At 36 weeks pregnant you may feel like your baby is ready to pop out any minute! Well, this is almost true.
Right now, your little one is considered pre-term, but he’s only 3 weeks away from being considered full-term. If for some reason you went into labour right now, it is almost 100% certain that your baby wouldn’t have any lasting health problems because of the early birth. Though you may be thinking about it a lot, try not to worry about going into labour early—chances are that this won’t happen. However, at 36 weeks pregnant it’s best to be prepared to head to the hospital the moment your time has come. Many experts advise women to avoid any out of town trips at this point in pregnancy, just in case. So the only bags you should be packing during pregnancy week 36 are your hospital bags!
Though you aren’t statistically likely to go into labour at 36 weeks pregnant if you are having a healthy, normal pregnancy, it is recommended that you have your hospital bag ready to go by this point. You’ll probably want two bags for yourself, one for during labour and one for a hospital stay (just in case). Dad will also probably want to bring a bag! You’ll need things to keep you comfortable (like snacks, hair ties, or a pillow from home), and clothes and toiletries for yourselves, as well as for your new baby. Don’t forget the nappies and the car seat!
36 weeks pregnant: Look at your little chipmunk!
If you could see your little one during pregnancy week 36, a chipmunk is what he might remind you of. Not only have his extra pounds puffed out his cheeks, but all the sucking and facial movements he’s been practising have bulked up his face! It may come as a relief to you that his weight gain will slow down a bit now that you are 36 weeks pregnant, as he needs to save his energy for his “big move” from uterus to real world! But this week, he already weighs around 6 pounds and measures 20 inches long. Here’s what else he’s up to during week 36 pregnancy:
- He could be heading down to your birth canal, particularly if this is your first pregnancy
- His immune system is ready to protect him from the outside world
- His bones are still relatively soft, and the cranial bones are not fused to make birth easier
- The vernix caseosa is coming off his skin
- He’s swallowing amniotic fluid and the remnants of the vernix caseosa, which will later become his first bowel movement, meconium
36 weeks pregnant: Duck, duck, goose!
You may be feeling a bit like a duck (or a goose) at 36 weeks pregnant, as your loose ligaments and heavy uterus are probably causing you to waddle rather than walk! Don’t worry, you can really start the countdown now, and you won’t have to deal with all these bothersome symptoms for much longer:
- Pelvic pain
- The baby dropping can make breathing easier and eating more comfortable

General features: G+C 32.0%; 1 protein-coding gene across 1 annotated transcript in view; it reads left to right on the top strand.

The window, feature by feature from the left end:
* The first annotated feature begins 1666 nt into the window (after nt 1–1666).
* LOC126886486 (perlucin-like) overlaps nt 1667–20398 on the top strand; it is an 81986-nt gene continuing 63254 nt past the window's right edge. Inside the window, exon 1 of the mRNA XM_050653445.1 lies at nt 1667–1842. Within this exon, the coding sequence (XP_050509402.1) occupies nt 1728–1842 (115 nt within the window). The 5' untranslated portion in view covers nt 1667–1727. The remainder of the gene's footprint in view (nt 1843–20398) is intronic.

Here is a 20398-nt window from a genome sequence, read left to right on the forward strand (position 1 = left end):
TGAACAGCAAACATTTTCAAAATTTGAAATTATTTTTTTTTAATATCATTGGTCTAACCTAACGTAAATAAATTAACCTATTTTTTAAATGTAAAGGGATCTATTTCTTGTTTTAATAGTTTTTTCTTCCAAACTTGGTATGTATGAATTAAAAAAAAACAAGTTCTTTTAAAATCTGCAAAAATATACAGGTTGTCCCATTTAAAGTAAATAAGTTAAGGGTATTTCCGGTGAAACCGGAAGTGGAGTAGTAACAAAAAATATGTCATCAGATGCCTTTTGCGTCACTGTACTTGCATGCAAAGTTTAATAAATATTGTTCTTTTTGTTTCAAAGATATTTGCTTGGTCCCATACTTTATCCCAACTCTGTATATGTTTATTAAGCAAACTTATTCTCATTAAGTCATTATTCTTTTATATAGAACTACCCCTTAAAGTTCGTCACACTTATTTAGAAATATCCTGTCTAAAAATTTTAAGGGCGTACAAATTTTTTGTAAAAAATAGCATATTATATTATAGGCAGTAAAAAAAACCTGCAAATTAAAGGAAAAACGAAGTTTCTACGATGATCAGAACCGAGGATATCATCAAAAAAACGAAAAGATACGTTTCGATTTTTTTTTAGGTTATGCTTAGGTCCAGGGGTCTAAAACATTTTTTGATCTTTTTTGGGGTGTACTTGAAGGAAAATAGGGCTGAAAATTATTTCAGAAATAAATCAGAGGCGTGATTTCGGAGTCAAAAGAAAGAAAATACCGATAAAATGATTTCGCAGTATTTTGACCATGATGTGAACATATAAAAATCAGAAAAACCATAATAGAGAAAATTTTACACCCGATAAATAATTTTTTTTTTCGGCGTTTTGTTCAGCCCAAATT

- Feeling less baby movement, and also less poking and more wiggling
- Indigestion, but less heartburn once the baby moves down
- Difficulty controlling gas expulsion
- Increased, thick discharge, possibly streaked with blood
- Itchy skin
- Swollen extremities
- Difficulty sleeping
- Hot flashes or feeling warm
- A sudden burst of energy, sometimes called the nesting instinct
- More Braxton Hicks contractions
36 weeks pregnant: See your doctor and sing the blues if you need to
You’ll have one of your regularly scheduled antenatal appointments during week 36 pregnancy. Your doctor or midwife should take all the same measurements that they have been keeping track of during your pregnancy, like blood pressure, proteins in your urine, and the size of your uterus.
They’ll also make sure that your baby is in the head-down position, which is necessary before you go into labour. If your baby hasn’t quite made it into this position yet, they may want to do an external cephalic version (or ECV for short), which is a simple procedure that consists of applying pressure to specific points in your tummy. This will encourage the baby to move the right way. Anyway, at 36 weeks pregnant, the baby still has some time to turn around by himself.
In addition to all this, your antenatal visit during pregnancy week 36 is a valuable opportunity for you and your doctor or midwife to talk about any unaddressed questions or concerns that you have about delivery or how to care for your baby once he arrives. Some common topics of conversation include delivery options, breastfeeding, mummy’s health after pregnancy, and even mental health.
Remember, if you’re having feelings of anxiety or depression during pregnancy, you’re not alone. Postnatal depression affects as many as one in four new mothers. Never hesitate to talk to your doctor or midwife about any negative feelings you’re having now. It won’t be the first time they have dealt with depression and anxiety during pregnancy, and they have many resources to help you feel better and be the best mum you can be!
Whether it’s dealing with unpleasant feelings, packing your hospital bags, or preparing your home for the arrival of your little one, 36 weeks pregnant is the time to focus on any unfinished business before you go into labour. Hopefully your nesting mode is activated and it will help you through this final push. Well, actually, you’ve still got some pushing to do! But these last few weeks will zoom by and you’ll be kissing your baby’s chubby little cheeks before you know it.